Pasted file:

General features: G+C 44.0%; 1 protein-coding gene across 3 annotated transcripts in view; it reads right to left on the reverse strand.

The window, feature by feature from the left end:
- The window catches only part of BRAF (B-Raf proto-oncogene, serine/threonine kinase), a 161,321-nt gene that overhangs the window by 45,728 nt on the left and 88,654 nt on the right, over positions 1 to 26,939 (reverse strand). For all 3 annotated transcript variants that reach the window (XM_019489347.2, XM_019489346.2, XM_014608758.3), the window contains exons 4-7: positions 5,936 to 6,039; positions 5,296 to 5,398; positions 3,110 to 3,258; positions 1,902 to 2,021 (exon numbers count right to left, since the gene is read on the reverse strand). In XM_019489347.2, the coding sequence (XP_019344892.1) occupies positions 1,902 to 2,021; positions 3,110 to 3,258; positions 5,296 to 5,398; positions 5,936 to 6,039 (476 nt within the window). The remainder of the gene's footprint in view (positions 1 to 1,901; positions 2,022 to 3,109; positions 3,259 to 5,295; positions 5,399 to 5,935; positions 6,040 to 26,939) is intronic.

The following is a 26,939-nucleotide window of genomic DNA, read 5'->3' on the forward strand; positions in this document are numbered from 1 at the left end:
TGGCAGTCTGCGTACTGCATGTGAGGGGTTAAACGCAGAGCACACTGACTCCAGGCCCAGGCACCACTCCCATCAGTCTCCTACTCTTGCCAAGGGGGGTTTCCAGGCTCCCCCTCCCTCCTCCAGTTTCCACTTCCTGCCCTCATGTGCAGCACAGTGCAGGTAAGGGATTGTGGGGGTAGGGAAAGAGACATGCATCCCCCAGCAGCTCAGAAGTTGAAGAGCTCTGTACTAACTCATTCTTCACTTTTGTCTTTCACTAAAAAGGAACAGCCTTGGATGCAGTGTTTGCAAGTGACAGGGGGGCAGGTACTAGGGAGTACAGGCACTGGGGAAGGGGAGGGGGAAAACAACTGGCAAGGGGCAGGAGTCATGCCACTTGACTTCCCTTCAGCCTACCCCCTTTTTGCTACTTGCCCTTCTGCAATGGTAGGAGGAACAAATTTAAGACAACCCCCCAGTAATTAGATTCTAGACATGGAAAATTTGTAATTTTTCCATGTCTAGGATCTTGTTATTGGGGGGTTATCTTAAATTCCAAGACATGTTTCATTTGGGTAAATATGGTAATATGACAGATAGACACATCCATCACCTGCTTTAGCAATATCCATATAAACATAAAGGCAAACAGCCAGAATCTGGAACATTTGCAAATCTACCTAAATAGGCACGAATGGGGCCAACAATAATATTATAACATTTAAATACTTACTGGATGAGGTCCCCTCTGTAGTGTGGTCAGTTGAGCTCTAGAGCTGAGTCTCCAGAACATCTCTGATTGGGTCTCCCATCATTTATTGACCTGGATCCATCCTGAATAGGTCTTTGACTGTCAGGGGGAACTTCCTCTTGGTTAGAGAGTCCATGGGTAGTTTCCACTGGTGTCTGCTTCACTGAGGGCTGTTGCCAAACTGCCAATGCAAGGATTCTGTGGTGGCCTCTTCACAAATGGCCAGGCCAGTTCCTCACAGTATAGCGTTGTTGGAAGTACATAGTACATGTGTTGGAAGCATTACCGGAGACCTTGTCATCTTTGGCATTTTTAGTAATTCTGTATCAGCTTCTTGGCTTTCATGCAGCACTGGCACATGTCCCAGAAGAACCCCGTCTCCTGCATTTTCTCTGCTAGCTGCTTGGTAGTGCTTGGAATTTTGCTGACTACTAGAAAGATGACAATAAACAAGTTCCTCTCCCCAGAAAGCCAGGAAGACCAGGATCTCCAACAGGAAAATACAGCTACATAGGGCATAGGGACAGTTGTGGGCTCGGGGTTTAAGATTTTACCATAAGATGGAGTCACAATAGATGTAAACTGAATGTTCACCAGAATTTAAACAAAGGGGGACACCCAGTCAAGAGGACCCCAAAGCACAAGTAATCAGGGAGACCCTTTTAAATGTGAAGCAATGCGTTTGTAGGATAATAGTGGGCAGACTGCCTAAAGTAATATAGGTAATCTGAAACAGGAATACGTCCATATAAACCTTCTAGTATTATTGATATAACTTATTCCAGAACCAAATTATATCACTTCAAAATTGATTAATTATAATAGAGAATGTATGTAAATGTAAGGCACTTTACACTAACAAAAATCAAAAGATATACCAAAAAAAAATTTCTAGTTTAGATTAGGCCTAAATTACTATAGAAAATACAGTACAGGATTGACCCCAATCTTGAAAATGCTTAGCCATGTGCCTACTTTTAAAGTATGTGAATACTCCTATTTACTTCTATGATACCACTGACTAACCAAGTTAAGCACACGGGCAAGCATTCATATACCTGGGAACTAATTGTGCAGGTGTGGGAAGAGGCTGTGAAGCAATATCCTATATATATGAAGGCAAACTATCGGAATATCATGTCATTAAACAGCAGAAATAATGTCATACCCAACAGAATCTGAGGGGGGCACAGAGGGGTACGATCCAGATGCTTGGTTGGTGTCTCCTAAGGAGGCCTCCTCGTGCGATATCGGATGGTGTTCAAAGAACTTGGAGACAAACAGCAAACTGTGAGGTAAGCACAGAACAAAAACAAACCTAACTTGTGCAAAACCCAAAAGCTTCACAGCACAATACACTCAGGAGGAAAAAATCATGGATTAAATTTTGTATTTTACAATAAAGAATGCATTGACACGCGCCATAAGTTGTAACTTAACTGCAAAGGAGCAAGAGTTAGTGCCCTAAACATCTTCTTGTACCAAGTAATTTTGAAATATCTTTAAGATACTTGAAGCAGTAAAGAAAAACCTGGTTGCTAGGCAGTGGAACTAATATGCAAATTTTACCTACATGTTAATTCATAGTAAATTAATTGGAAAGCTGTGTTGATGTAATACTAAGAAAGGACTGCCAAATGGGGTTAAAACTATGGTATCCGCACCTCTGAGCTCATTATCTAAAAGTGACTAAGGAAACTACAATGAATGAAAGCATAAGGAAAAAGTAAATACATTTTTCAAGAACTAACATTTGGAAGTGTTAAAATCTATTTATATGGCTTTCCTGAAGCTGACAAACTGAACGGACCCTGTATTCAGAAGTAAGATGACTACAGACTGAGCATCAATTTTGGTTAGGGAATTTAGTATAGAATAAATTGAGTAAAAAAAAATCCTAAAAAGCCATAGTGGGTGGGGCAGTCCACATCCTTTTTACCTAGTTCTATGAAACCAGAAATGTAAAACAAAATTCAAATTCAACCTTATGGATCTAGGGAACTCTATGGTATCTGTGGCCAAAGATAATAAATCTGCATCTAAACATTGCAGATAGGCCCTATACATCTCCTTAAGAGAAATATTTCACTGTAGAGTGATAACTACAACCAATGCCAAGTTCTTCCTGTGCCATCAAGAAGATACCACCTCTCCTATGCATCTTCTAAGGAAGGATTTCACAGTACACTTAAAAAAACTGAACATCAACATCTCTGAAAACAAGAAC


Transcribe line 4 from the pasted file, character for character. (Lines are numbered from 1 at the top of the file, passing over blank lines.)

The following is a 26,939-nucleotide window of genomic DNA, read 5'->3' on the forward strand; positions in this document are numbered from 1 at the left end: